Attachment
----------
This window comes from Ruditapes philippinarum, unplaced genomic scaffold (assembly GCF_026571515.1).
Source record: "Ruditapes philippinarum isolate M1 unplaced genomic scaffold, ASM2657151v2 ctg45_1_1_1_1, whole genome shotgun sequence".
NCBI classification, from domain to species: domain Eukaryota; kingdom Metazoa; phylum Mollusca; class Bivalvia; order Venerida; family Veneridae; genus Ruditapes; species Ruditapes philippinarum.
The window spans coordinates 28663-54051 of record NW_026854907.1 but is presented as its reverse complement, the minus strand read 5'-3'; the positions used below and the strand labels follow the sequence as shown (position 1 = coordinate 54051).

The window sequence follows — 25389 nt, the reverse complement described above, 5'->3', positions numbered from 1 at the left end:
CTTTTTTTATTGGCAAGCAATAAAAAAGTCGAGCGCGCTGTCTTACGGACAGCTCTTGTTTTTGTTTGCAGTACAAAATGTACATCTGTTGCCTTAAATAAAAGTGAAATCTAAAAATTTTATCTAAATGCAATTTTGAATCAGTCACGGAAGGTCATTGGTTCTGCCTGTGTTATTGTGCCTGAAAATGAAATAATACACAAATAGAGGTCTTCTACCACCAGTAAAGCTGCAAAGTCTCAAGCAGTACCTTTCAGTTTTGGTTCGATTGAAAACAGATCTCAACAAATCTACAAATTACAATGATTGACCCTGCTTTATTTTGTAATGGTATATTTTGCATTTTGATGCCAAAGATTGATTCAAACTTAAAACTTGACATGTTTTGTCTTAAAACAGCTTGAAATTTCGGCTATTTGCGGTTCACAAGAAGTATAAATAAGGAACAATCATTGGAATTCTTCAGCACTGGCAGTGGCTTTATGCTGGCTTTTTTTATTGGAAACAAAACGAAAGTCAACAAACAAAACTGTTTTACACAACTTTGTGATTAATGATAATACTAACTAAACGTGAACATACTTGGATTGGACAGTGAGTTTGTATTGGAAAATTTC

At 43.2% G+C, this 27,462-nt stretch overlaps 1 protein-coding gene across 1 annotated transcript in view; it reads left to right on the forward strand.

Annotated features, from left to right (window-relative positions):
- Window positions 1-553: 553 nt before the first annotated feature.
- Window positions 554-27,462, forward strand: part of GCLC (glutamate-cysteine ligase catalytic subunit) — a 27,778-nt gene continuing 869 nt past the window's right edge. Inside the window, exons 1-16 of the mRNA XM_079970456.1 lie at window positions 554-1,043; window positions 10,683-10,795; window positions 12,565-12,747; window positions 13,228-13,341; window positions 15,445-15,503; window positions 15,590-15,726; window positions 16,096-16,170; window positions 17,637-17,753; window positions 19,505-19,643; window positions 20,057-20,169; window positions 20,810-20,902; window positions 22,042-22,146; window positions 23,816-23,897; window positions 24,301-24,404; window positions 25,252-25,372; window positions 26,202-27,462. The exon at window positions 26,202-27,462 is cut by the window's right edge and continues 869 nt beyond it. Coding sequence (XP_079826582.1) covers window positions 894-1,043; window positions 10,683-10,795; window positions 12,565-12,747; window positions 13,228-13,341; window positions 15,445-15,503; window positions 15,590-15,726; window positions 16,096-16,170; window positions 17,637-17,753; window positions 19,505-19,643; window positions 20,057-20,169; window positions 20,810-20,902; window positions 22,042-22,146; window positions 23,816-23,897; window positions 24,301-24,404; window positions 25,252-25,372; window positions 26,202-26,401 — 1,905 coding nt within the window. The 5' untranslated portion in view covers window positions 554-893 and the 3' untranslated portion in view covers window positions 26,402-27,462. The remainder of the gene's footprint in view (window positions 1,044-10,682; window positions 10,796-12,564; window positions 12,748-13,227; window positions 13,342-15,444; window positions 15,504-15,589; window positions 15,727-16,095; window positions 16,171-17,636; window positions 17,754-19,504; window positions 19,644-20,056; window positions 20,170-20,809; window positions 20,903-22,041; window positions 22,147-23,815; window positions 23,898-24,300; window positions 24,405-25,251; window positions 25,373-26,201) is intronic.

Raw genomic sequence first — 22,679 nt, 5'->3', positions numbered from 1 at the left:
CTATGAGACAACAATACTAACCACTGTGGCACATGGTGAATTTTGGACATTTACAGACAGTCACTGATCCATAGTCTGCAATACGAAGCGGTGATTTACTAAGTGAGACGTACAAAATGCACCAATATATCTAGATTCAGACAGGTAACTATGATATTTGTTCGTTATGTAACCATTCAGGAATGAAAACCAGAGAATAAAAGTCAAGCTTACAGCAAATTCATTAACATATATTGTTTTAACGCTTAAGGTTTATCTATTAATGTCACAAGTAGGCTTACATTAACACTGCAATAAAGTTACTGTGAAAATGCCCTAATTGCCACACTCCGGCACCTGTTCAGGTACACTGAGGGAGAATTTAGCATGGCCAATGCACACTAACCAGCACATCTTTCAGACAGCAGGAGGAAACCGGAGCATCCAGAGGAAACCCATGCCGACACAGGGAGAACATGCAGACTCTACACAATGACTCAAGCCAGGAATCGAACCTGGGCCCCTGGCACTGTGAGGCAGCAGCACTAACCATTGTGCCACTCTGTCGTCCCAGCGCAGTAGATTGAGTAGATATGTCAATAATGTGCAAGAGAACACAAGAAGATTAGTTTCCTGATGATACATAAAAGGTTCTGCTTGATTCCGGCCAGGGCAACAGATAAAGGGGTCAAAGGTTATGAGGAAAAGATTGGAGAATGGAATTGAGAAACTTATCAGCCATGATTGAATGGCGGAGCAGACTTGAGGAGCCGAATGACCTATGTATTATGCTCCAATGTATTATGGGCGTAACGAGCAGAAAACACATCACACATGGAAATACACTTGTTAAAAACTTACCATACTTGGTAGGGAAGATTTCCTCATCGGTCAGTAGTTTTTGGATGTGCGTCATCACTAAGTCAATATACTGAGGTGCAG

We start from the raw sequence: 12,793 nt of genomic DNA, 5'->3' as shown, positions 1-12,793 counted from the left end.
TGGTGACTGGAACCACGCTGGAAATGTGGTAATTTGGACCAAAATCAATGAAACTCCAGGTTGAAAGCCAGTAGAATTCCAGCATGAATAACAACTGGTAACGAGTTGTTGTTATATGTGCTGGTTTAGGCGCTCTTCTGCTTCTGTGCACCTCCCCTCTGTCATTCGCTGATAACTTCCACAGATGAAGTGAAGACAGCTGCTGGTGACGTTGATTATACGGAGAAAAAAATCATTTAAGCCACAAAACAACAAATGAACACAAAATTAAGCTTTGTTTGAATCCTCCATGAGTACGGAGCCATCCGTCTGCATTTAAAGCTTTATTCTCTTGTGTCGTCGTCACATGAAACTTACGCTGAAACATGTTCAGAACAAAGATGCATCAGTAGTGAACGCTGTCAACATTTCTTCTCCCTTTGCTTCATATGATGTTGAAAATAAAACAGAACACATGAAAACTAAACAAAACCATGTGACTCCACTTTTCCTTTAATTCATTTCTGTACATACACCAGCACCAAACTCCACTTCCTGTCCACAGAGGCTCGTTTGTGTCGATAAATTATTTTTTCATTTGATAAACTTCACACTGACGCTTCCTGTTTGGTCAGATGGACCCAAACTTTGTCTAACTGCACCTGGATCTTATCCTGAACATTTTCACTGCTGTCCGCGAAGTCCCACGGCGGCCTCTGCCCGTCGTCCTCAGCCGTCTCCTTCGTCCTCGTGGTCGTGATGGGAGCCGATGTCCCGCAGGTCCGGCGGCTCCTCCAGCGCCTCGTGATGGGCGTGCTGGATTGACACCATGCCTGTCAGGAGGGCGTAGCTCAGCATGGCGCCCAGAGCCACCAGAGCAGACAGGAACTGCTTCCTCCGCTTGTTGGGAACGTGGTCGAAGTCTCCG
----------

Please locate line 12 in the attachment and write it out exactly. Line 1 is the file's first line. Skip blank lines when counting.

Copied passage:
CTATGAGACAACAATACTAACCACTGTGGCACATGGTGAATTTTGGACATTTACAGACAGTCACTGATCCATAGTCTGCAATACGAAGCGGTGATTTACTAAGTGAGACGTACAAAATGCACCAATATATCTAGATTCAGACAGGTAACTATGATATTTGTTCGTTATGTAACCATTCAGGAATGAAAACCAGAGAATAAAAGTCAAGCTTACAGCAAATTCATTAACATATATTGTTTTAACGCTTAAGGTTTATCTATTAATGTCACAAGTAGGCTTACATTAACACTGCAATAAAGTTACTGTGAAAATGCCCTAATTGCCACACTCCGGCACCTGTTCAGGTACACTGAGGGAGAATTTAGCATGGCCAATGCACACTAACCAGCACATCTTTCAGACAGCAGGAGGAAACCGGAGCATCCAGAGGAAACCCATGCCGACACAGGGAGAACATGCAGACTCTACACAATGACTCAAGCCAGGAATCGAACCTGGGCCCCTGGCACTGTGAGGCAGCAGCACTAACCATTGTGCCACTCTGTCGTCCCAGCGCAGTAGATTGAGTAGATATGTCAATAATGTGCAAGAGAACACAAGAAGATTAGTTTCCTGATGATACATAAAAGGTTCTGCTTGATTCCGGCCAGGGCAACAGATAAAGGGGTCAAAGGTTATGAGGAAAAGATTGGAGAATGGAATTGAGAAACTTATCAGCCATGATTGAATGGCGGAGCAGACTTGAGGAGCCGAATGACCTATGTATTATGCTCCAATGTATTATGGGCGTAACGAGCAGAAAACACATCACACATGGAAATACACTTGTTAAAAACTTACCATACTTGGTAGGGAAGATTTCCTCATCGGTCAGTAGTTTTTGGATGTGCGTCATCACTAAGTCAATATACTGAGGTGCAG